loved her Daddy, because he wanted her always to be happy, and because he seemed to become young again, and irresponsible in her presence. She liked Gerald, because he was so self-contained. She loved people who would make life a game for her. She had an amazing instinctive critical faculty, and was a pure anarchist, a pure aristocrat at once. For she accepted her equals wherever she found them, and she ignored with blithe indifference her inferiors, whether they were her brothers and sisters, or whether they were wealthy guests of the house, or whether they were the common people or the servants. She was quite single and by herself, deriving from nobody. It was as if she were cut off from all purpose or continuity, and existed simply moment by moment.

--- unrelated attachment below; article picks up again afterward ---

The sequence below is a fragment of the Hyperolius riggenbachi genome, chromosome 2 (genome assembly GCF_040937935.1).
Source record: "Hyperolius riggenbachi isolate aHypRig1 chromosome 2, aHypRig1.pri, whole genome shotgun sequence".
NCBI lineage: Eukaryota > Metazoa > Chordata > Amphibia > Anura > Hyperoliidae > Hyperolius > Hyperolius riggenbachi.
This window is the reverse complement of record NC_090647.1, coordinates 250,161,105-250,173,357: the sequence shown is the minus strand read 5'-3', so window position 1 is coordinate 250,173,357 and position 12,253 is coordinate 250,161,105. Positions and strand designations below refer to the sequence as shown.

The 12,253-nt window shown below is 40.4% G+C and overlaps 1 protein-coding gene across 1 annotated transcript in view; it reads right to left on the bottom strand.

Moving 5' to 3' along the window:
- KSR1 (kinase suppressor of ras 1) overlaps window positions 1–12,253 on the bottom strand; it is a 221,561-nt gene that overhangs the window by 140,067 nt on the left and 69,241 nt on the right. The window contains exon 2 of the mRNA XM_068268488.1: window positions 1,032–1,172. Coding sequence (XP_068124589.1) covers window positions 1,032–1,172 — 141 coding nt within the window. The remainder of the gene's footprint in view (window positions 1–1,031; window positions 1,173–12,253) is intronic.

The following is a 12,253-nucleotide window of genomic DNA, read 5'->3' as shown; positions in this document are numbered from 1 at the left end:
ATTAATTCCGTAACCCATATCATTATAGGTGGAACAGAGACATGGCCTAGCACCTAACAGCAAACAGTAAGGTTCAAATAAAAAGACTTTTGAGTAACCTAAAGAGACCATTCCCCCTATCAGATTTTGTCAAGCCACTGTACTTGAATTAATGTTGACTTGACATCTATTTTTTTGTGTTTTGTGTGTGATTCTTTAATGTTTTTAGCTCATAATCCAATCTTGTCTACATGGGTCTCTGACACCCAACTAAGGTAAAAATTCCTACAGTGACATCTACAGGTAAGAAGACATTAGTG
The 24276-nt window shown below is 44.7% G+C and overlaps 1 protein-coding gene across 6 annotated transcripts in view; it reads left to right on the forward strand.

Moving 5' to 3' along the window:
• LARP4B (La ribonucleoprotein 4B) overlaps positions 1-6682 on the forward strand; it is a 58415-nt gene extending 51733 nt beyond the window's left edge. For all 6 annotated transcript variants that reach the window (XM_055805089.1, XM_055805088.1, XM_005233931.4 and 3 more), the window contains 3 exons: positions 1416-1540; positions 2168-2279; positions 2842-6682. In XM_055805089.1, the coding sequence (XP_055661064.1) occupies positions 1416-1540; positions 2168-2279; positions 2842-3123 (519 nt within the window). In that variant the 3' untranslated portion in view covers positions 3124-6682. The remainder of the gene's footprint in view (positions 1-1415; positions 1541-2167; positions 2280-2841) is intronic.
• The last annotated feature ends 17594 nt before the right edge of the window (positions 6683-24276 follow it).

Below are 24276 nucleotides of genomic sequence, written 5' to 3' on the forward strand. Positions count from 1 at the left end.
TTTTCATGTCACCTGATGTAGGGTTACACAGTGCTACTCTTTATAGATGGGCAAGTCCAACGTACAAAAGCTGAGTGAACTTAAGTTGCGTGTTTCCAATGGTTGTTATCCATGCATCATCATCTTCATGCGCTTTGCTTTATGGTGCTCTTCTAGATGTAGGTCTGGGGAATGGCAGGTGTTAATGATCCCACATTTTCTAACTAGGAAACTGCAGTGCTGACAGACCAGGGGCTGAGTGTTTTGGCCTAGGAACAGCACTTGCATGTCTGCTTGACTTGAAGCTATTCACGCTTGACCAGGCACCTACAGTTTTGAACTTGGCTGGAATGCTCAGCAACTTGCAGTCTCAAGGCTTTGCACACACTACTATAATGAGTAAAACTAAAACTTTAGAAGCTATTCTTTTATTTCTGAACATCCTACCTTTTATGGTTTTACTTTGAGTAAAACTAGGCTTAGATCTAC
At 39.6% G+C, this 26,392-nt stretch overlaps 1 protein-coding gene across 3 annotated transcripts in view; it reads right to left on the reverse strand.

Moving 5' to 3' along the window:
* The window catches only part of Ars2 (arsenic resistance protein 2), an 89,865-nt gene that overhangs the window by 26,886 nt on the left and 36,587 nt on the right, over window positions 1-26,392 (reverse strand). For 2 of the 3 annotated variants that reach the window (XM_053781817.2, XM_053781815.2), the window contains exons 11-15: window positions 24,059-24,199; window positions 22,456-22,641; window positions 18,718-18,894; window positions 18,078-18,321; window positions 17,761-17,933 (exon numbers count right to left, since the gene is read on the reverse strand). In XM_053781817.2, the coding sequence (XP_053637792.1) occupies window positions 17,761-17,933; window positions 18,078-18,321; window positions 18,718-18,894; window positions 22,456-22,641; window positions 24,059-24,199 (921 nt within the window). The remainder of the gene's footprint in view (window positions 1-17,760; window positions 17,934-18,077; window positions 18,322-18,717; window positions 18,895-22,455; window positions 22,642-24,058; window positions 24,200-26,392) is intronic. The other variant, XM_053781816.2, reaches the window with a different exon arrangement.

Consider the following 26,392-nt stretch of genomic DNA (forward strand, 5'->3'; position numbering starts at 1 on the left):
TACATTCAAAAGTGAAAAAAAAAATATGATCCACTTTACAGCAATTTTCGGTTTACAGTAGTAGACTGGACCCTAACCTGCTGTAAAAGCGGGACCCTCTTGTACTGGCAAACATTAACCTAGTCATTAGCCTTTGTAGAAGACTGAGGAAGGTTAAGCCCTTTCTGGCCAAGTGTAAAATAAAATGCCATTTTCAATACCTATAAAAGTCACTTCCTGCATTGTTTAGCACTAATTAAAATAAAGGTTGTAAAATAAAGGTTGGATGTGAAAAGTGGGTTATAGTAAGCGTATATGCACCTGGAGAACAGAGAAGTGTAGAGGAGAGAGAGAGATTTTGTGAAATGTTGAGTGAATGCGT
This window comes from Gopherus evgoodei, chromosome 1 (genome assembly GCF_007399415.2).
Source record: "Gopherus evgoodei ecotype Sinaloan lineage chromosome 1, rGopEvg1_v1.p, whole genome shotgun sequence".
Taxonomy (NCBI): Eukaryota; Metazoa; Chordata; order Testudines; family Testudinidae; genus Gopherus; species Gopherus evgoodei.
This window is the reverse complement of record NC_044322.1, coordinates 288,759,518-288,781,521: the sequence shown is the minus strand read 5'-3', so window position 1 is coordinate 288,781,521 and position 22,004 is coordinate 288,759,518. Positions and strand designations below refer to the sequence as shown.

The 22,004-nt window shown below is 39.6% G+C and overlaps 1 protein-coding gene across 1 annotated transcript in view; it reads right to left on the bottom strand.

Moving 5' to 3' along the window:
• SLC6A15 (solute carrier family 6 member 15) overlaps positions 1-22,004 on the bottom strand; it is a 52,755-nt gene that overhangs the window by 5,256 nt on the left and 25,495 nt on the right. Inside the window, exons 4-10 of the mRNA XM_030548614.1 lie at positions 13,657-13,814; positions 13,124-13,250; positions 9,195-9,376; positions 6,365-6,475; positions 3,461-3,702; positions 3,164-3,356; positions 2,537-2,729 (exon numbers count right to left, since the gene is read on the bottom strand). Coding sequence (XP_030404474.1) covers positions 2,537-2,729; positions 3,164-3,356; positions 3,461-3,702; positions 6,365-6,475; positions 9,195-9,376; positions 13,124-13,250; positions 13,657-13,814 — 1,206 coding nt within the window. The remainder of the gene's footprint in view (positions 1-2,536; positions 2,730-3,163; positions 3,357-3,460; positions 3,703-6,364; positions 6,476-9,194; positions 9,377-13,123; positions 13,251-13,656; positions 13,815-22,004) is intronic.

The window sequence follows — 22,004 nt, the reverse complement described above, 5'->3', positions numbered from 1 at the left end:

The father, as by some strange final illusion, felt as if all his fate depended on his ensuring to Winifred her happiness. She who could never suffer, because she